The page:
Battling the Cold and the Subfloor

We have a process and a plan, now we just need the weather to warm up to a bearable temp and for us to have free time at the same time and we will finally be able to make some progress!

Here is the process that was working for us the last time we were able to work on the subfloor. It is pretty simple.

I take out as many floor screws as I can with a drill and screw driver.


Every screw that I can get out with the drill-and/or-hammer-the-screwdriver-into-the-rusty-nail-and-slowly-attempt-to-unscrew-the-rusted-screw method is one less screw Tim has to saw out.


Since I took these photos, we have upgraded to a Carbide blade and we are hoping it will work even better. Every screw we remove is a little victory.


It is cold, so cold, but we are hoping that the weather forecast is very wrong and that the Saturday temps of a high of 0 and Sunday’s predicted high of -8 are just a mean joke.

Screenshot from 2016-01-15 11:01:29

If those are the temps… we may be putting off working on Alice for another weekend. *sigh* It is just too cold to function out there.



Subfloor DEmo

6 thoughts on “Battling the Cold and the Subfloor

  1. Bill Grant

    Thirty years from now, I can imagine you blogging from a warm sunny Florida campground, recalling what you went through to get your AS ready to roll. Ah, those were the days!

    1. Meg Post author

      Ohh! I love the idea of that! That is the motivation we need to remember to take our time and do it right so Alice can still be on the road 30 years from now!

  2. Sarah

    I’m a resourceful mom of 3 with a passion for building, design and simple living… I have been wanting to do what y’all are doing and I’m finally just about ready to buy my first vintage trailer to renovate (and live in)! Going back and forth between the Spartan Mansion and a 31 ft Sovereign Airstream…both will be gutted and modernized- Sure looks like you guys did your homework before choosing which one to buy- I’d love to pick your brain so I have the best shot of going down this path successfully! So sorry to see your cold weather woes- come to FL!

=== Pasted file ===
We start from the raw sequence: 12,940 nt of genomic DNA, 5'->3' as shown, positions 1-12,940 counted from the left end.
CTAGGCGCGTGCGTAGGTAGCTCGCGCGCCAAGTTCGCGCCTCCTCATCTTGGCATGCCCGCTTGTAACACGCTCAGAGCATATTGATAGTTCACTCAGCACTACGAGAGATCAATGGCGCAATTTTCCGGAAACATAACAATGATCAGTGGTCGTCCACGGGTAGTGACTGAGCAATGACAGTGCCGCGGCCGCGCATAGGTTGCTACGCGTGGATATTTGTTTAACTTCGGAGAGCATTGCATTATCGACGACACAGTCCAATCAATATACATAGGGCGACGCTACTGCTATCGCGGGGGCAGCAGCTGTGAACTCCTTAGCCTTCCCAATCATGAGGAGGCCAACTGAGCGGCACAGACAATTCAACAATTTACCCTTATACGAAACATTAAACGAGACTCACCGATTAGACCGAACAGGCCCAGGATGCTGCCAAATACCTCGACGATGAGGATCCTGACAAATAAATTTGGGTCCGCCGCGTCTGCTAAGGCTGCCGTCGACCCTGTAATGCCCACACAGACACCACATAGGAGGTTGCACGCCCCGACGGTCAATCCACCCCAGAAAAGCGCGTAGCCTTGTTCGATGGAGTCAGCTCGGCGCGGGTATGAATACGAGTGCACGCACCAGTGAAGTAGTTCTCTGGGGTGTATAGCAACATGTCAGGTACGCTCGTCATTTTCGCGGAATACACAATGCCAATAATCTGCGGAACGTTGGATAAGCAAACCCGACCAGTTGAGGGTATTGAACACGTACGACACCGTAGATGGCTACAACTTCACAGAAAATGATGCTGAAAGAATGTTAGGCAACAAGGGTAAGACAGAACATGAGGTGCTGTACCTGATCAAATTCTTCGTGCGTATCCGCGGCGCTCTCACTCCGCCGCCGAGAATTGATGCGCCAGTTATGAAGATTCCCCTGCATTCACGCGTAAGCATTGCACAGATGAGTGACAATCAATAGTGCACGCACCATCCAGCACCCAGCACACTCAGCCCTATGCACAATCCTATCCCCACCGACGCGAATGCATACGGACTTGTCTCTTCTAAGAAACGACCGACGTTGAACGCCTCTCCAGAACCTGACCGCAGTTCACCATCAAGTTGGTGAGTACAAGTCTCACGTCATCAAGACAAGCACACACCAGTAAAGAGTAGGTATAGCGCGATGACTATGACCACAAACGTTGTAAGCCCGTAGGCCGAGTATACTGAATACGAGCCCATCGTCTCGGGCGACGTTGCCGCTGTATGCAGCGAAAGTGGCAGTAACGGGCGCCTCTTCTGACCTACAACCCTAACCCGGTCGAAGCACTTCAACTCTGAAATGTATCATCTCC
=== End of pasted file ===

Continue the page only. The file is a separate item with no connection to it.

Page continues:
3. Stefani DeRosa

    HI we have a question we are slowly reading your blog and are starting on our own adventure. My boyfriend is scared that if we take everything out of our 1977 Avian it will collapse. Meaning if we take all supporting walls out and cabinets out to re do the floors and walls and elect that the shell of it will collapse on itself. I am thinking not. But we see pictures of you installing flooring and electrical with it completely gutted. Did you use any support of any kind before you took all walls and cabinets out of the structure. Anything you can tell us would be greatly appreciated. We are new on starting all of this and so far have only taken measurements and drawn up little rudimentary plans. We have NO IDEA what we are doing and will be combing through anything you have to help us. Thank you SOOOOOO much
    Stefani Vincent and Allana

  4. Tim

    Hi! The airstream is built like an airplane. It’s a steel frame wrapped in aluminum inner and outer skin. The skin does add some support, but primarily it’s the steel frame that holds everything up. Everything on the inside is non-structural.

    Even with the inner skin completely out the airstream roof still supports my weight, however not as much as it did with the inner skin in. I keep my weight to the steel framing for now until we get the inner skins back on.

    You’ll find lots of info on the Airforums about how airstreams are put together. Or keep asking questions here, we’re more than willing to answer what we can.


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